Good one from Lagos
•A N5 million grant to a fireman, injured in the line of duty, is a great boost for morale
It would not take away his scars but it would soothe his mind. That is the bitter-sweet story of Sikiru Agbaje, a fireman in the employ of the Lagos State Fire Service, who sustained severe burns on his hands, legs and other parts of his body, and was hospitalised for more than two months after.
Mr. Agbaje got his injuries on January 3, 2013, at a blazing property at 20, Akinjoro Street, in Abaranje, Ikotun, a Lagos suburb. He was one of the firemen drafted to save the house. For Mr. Agbaje therefore, it was a new year that brought nothing but terrible omen, though it was all in a day’s job.
But 2014 appears to have brought better news. Oyinlomo Danmole, Lagos State Commissioner for Home Affairs and Culture, the supervising ministry of the state’s Fire Service, has presented Mr. Agbaje a cheque for N5 million.
“Governor Babatunde Fashola approved a grant of N5 million to you and directed in a letter that if the assistance is not enough, we should see what we can do to make your life comfortable.”
That is good a news as anything can be. It is true N5 million cannot pay for the pain, the anguish and the trauma the fireman has gone through. It cannot also achieve the magic of making his burns vanish.
Still, the grant is more than paying or not paying for trauma. It is prime recognition by the state’s authorities that Mr. Agbaje’s heroism and industry have not gone unnoticed. Mr. Agbaje and his family should be supremely pleased by that. And if the fireman’s psyche is lightened, his body would be more receptive to treatment and eventual healing.
It is on the score of this admirable sensitivity to a lowly citizen’s plight that the Fashola government deserves praise. With the kind gesture it has extended to Mr. Agbaje, other firemen, and indeed other state workers who could run into storm in the course of their daily work, would most probably face their jobs with more fervour, knowing that should anything go wrong, the state government would not turn its back on them.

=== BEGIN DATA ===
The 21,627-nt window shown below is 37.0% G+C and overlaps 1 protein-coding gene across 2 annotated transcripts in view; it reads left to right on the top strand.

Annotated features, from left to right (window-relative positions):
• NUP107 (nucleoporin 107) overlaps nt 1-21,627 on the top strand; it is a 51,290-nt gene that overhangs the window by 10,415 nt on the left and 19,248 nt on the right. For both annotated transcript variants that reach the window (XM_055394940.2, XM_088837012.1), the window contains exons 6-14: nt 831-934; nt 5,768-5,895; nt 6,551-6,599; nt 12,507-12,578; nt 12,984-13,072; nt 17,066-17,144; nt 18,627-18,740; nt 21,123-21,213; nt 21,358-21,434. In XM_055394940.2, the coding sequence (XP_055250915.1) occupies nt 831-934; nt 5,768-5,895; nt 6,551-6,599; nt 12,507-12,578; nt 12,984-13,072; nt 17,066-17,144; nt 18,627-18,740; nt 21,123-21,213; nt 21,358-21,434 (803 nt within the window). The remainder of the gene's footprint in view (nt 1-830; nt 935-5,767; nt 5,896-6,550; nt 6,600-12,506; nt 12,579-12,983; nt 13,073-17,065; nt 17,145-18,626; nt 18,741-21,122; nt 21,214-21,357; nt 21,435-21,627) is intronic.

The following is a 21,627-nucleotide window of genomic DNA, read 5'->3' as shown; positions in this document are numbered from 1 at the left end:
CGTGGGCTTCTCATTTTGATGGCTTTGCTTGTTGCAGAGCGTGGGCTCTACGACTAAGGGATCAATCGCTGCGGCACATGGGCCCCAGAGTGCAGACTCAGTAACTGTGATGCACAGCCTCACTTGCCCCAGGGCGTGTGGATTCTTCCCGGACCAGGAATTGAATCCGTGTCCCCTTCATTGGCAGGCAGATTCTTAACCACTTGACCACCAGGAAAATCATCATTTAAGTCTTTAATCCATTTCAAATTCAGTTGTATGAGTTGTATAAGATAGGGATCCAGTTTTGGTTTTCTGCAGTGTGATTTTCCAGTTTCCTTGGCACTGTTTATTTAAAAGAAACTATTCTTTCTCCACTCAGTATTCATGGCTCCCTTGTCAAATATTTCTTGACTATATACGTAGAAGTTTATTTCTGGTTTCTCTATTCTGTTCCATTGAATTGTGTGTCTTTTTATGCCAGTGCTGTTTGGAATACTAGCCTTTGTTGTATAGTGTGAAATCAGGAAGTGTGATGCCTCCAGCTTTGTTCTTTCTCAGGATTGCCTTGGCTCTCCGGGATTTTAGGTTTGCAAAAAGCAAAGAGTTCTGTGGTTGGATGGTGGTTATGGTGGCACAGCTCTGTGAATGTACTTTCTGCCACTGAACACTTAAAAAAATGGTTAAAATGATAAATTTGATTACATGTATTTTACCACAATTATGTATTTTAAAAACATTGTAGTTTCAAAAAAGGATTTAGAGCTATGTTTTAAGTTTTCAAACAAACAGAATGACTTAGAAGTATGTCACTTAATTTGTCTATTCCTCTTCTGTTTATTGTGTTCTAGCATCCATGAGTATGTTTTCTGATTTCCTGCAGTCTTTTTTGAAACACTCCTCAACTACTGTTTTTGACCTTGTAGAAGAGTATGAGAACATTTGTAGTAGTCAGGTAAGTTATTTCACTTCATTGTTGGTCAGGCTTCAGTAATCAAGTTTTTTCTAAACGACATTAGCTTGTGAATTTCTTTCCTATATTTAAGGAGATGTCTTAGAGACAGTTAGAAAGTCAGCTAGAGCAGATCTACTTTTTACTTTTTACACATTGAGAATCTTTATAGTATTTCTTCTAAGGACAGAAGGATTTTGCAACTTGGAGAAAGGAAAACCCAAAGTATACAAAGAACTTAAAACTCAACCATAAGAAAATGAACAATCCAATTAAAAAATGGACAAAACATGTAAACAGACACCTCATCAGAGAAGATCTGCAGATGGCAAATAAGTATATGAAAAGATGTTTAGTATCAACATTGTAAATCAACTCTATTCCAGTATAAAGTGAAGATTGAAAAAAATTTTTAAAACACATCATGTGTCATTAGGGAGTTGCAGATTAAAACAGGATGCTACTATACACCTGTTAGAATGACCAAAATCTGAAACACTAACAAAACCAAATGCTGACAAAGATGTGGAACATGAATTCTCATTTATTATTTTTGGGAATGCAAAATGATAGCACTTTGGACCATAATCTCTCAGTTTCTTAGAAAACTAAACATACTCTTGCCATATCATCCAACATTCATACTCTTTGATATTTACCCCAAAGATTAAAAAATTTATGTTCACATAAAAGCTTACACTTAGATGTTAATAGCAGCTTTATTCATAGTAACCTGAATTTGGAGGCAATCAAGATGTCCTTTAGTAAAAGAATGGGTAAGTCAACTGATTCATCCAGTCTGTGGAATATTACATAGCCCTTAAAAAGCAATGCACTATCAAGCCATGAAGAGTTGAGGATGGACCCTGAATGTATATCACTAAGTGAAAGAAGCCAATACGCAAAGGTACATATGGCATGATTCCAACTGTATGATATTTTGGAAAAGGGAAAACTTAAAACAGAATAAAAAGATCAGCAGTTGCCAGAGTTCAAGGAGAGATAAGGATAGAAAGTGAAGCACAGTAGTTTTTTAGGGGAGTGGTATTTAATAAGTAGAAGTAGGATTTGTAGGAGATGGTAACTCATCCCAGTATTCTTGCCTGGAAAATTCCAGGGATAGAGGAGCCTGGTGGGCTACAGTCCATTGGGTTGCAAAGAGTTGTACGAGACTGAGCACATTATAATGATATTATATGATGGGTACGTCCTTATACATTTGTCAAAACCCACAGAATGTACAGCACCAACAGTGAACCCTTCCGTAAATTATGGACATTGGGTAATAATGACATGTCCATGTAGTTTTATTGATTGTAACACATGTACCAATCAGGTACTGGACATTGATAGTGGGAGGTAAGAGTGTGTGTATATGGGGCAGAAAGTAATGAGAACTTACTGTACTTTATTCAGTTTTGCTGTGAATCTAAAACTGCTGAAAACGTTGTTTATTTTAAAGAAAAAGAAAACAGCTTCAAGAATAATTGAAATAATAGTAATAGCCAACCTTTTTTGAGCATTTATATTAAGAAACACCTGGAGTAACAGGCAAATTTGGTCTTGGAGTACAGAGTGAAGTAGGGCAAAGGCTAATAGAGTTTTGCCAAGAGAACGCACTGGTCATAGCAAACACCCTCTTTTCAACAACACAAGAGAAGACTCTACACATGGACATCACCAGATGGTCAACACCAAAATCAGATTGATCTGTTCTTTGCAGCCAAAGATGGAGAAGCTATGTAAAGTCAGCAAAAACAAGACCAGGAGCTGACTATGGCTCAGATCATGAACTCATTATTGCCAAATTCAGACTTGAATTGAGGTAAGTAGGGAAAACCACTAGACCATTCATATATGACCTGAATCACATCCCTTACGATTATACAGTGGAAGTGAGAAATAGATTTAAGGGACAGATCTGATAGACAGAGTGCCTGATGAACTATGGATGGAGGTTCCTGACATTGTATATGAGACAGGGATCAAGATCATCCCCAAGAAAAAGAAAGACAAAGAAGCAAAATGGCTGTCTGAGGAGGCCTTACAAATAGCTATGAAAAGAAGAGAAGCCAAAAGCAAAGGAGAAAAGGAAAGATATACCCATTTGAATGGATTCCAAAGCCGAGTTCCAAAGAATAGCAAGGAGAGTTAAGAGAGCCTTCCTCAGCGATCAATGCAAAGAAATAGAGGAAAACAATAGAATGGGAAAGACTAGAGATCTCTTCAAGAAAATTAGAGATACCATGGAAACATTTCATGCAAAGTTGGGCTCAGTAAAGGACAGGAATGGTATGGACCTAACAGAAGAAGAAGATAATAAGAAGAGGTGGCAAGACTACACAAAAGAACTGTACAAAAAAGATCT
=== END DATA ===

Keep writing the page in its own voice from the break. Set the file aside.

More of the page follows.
That the gesture is to a fireman is even more instructive. The Fire Service is one of the most vital agencies in a modern setting. Yet, there is a certain coolness towards that service, by authorities across the board, that underscores the fact that it should enjoy more quality attention.
But inasmuch as the gesture to Mr. Agbaje is commendable, those engaged in such hazardous tasks should enjoy structural protection, which automatically results in befitting compensation immediately such accidents happen. Mr. Agbaje’s case, as good as it sounds, appears like a one-off thing. That should not be, though that should not take anything from the goodness of the grant.
Much more importantly, good old prevention is always better than cure. It is better to protect firemen on duty against accidents than trying to lessen their trauma. Which is why, the news that the state government has acquired, for the Fire Service, protective gears, is pleasant to hear. Not only that: according to the Fire Service authorities, these gears would be complemented by modern fire-fighting equipment, to arrive the country soon.
That is how it should be. From whom much is expected, much should be given. The Fire Service, as we found from the September 11, 2001 attack on New York, United States, is a crucial safety valve in any modern setting. With processed chemicals at Man’s beck and call for development, the inevitable fire is closer than most people think.
That is why the Fire Service must be given its pride of place.
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